US adults are spending less time on Twitter since Elon Musk took over

We’re starting to get a clearer picture of how Elon Musk’s takeover of Twitter has changed the platform. According to new data from Pew Research, a “majority” of US Twitter users have “taken a break” from the platform over the last year, and many of the site’s “most active” users are tweeting less often than they used to.

“Six-in-ten Americans who have used Twitter in the past 12 months say they have taken a break from the platform for a period of several weeks or more during that span,” Pew writes in a report based on a survey of 10,701 Twitter users. In a separate report, Pew also studied the “actual behavior” of 1,002 of Twitter’s “most active” users and found “a noticeable posting decline in the months after” Musk’s acquisition. “These users’ average number of tweets per month declined by around 25% following the acquisition,” Pew noted.

Together, these stats suggest that engagement on Twitter has declined since Musk’s takeover, at least among formerly active users. That’s particularly notable because, as Pew notes, the vast majority of Twitter users are lurkers, not posters. Twenty percent of Twitter users send 98 percent of all tweets.

At the same time, it seems many of Twitter’s most active users haven’t given up on the platform entirely. According to Pew, only 25 percent of “highly active” users said they are “not very or not at all likely to be on Twitter a year from now.”

Pew didn’t poll Twitter users on the reasons for their pullback from Twitter, or if Musk’s actions were directly responsible for the shift. It also doesn’t take into account how many new users may have joined Twitter in the last year. But the new numbers offer new insight into the growing ranks of Twitter quitters who may be spending more time on alternative platforms like Mastodon and Bluesky since Musk’s takeover,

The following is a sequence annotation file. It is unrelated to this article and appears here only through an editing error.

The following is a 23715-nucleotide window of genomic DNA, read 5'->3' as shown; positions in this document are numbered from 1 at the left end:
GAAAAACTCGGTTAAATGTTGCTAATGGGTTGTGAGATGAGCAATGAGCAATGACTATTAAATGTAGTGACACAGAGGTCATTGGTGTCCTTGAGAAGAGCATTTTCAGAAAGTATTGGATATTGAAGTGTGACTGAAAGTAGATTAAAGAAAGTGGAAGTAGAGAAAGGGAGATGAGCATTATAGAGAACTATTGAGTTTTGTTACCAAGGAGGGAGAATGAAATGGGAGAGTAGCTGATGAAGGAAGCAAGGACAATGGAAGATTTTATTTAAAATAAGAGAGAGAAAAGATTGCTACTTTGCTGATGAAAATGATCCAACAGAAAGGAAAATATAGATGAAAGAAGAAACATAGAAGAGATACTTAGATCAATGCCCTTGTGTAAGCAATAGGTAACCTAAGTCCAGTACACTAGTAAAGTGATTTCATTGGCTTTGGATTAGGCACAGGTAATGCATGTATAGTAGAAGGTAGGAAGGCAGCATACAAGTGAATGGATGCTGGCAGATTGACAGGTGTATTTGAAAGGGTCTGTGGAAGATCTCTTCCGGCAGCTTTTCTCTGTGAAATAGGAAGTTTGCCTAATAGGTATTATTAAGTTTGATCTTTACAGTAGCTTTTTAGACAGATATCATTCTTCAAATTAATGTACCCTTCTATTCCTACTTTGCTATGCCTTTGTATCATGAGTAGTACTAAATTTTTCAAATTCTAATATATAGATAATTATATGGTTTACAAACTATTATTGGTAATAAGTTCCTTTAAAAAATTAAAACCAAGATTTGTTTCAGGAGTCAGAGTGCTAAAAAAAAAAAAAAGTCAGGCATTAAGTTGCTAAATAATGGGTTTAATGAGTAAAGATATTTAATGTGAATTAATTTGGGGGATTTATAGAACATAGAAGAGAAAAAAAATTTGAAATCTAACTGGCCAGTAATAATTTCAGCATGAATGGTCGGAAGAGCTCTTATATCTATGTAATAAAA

Unsurprisingly, Pew also found that Musk himself has become even more of a main character on Twitter over the last year. “On average, adult Twitter users in the U.S. mentioned Musk in a tweet just once between Jan. 1 and April 13, 2022, before he announced his intention to acquire the platform,” the report says. “Since then, however, references to Musk have become much more common on the site. These users tweeted about him an average of three times between April 14 and Oct. 26, 2022 – while Musk was in the process of acquiring the platform – and an average of six times in the months after the sale was finalized.”

The reports come as Musk has named a new CEO in former NBCU executive Linda Yaccarino. Yaccarino, who is slated to start in the coming weeks, is expected to draw on her ad industry experience to try to win back advertisers, many of whom have fled following controversial policy changes by Musk. Whether she’ll be able to win back the much sought-after “highly active tweeters,” though, is unclear. With Musk remaining as CTO and executive chairman, he’s likely to continue to be Twitter’s most influential — and controversial — user for the foreseeable future.

This article originally appeared on Engadget at